Southern Local teachers begin ‘Expect Success’ program


By Scott Wolfe - Special to the Sentinel



RACINE — Behavioral challenges are a part of every teacher’s daily routine. Just like a size 9 1/2 shoe doesn’t fit everyone; ways to teach students don’t fit all people.

Southern Local has always taken pride in training its special education staff and keeping them abreast of the latest techniques that work with children. General education teachers have worked in inclusion classrooms on the same skills. Last week, a team of teachers began a program — Expect Success — that not only involves part of the special education staff, but school guidance and general education personnel.

Southern has put together a team that includes an inclusion special education teacher, two special education unit teachers, the elementary guidance counselor, and a general education teacher. Team members are Chris Stout, Lisa Schenkelberg, Leslie Dunfee, Beth Bay and Andrea Wiseman. Attending the first session as well were elementary Principal Tricia McNickle and Director of Special Education Scott Wolfe.

Initial stages of the program stress the importance of teachers building positive relationships with all students. Two key components are stressed in the program — building relationships and building on the positive.

The Expect Success program co-exists with another program — Positive Behavior Supports and Interventions — already being implemented at Southern.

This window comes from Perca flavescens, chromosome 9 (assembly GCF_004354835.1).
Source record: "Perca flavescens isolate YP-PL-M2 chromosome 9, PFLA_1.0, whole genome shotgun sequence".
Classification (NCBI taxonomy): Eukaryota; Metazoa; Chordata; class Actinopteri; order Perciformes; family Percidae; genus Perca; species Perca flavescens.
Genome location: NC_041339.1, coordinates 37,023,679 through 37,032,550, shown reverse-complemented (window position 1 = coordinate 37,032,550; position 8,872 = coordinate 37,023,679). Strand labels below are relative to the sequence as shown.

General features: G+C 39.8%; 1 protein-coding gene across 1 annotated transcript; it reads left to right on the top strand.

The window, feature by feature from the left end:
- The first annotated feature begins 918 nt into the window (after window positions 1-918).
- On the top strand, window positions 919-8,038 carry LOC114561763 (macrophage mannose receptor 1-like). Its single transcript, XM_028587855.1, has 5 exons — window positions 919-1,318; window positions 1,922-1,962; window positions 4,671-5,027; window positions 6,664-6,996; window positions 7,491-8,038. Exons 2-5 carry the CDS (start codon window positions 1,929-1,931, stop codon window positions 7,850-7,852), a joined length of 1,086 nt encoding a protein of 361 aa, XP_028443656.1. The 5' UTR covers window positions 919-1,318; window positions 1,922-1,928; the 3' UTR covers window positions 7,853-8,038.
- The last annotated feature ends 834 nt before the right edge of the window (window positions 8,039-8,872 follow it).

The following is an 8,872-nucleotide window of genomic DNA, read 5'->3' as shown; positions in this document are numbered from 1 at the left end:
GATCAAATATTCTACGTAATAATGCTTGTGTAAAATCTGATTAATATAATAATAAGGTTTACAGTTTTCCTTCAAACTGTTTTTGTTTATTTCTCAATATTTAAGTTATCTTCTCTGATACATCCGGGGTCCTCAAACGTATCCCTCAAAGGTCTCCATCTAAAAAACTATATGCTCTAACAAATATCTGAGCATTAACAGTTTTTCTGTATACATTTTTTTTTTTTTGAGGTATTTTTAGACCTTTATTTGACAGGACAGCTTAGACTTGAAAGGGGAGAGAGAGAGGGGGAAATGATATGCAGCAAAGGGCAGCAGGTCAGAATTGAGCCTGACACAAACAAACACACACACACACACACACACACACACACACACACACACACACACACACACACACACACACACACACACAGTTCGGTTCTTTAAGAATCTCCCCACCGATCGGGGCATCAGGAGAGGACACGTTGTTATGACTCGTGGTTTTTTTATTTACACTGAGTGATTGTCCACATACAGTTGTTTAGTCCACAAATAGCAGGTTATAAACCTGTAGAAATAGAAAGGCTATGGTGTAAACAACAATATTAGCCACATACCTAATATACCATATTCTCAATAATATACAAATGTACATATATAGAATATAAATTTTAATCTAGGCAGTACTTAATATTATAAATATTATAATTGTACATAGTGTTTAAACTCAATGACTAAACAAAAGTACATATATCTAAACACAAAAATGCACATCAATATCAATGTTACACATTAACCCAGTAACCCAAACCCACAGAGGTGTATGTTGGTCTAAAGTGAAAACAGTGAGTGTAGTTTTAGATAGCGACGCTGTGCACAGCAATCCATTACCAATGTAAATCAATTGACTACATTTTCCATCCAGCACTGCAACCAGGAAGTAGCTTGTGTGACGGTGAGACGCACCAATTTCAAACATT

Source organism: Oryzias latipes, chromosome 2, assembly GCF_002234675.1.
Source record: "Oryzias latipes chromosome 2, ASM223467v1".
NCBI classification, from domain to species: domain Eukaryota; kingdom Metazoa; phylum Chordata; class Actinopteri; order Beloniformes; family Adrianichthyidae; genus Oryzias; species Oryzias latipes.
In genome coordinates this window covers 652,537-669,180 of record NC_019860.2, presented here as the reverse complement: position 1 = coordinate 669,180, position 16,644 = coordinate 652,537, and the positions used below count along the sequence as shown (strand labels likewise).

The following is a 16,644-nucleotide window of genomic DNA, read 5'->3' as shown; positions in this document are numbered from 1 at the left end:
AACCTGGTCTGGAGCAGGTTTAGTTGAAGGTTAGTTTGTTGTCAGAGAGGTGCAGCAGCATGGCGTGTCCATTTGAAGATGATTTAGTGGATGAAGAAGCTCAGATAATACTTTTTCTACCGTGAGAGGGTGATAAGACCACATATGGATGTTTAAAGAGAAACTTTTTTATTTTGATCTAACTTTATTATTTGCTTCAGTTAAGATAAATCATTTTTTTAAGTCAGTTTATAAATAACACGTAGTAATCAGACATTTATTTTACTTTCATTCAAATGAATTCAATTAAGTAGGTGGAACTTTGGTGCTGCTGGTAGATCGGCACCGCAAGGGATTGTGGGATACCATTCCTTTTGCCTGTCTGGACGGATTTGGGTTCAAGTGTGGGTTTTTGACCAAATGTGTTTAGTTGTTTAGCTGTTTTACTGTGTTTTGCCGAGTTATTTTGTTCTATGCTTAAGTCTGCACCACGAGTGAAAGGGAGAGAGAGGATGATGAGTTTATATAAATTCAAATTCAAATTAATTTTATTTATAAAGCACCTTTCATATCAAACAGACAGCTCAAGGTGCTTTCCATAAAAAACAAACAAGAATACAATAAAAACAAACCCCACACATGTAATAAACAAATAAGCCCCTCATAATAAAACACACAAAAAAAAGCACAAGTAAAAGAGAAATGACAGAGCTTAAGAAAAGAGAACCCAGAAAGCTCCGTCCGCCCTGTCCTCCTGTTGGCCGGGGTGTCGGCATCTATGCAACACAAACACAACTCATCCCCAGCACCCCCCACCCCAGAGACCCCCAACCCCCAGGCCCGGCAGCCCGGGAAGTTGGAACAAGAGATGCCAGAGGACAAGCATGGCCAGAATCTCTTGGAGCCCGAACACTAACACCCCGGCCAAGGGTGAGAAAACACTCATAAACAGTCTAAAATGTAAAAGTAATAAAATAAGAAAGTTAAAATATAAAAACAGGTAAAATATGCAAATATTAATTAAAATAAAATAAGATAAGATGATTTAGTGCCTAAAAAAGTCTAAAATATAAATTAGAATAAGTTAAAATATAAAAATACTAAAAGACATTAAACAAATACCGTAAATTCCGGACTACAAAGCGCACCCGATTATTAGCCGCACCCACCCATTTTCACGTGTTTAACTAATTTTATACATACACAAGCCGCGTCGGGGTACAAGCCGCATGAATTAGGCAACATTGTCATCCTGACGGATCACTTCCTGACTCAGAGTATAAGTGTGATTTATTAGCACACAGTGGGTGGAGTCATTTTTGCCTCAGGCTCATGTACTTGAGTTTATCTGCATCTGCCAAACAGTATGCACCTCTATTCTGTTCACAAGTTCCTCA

Positive Behavior Interventions and Supports is a proactive approach to establishing the behavioral supports and social culture needed for all students in a school to achieve social, emotional and academic success. Attention is focused on creating and sustaining primary school-wide, classroom and individual systems of support.

Behavioral challenges occur on a continuum and include those behaviors that prevent a student from participating in educational opportunities, limit social interaction or interfere with academic progress. These “behaviors” could be those that are disruptive and perhaps even dangerous, however concerning behaviors also include those that are passive, such as the student that does not participate, sleeps in class, or does not complete academic assignments.

The goal of the Expect Success team is to provide support, network, build a foundation of positive replacement behaviors, and work toward development of life skills that will help children work toward independence and success as adults.

At the completion of the training, the Southern educational team is expected to:

  • Utilize a functional behavior assessment process to determine appropriate supports for students with complex needs
  • Identify underlying characteristics and issues that drive students to engage in actions and behaviors that interfere with learning
  • Develop and implement intervention plans utilizing evidence based practices that target teaching the student critical skills for academic and social success
  • The program will be an ongoing program that holds its last session in March 2017. Part of the learning outcomes include case studies, and research based instruction.
  • Organizers note that “no one has a magic wand”. Building and establishing procedures is a process and create the foundation for a successful school culture that helps all students on the spectrum have success.

By Scott Wolfe

Special to the Sentinel

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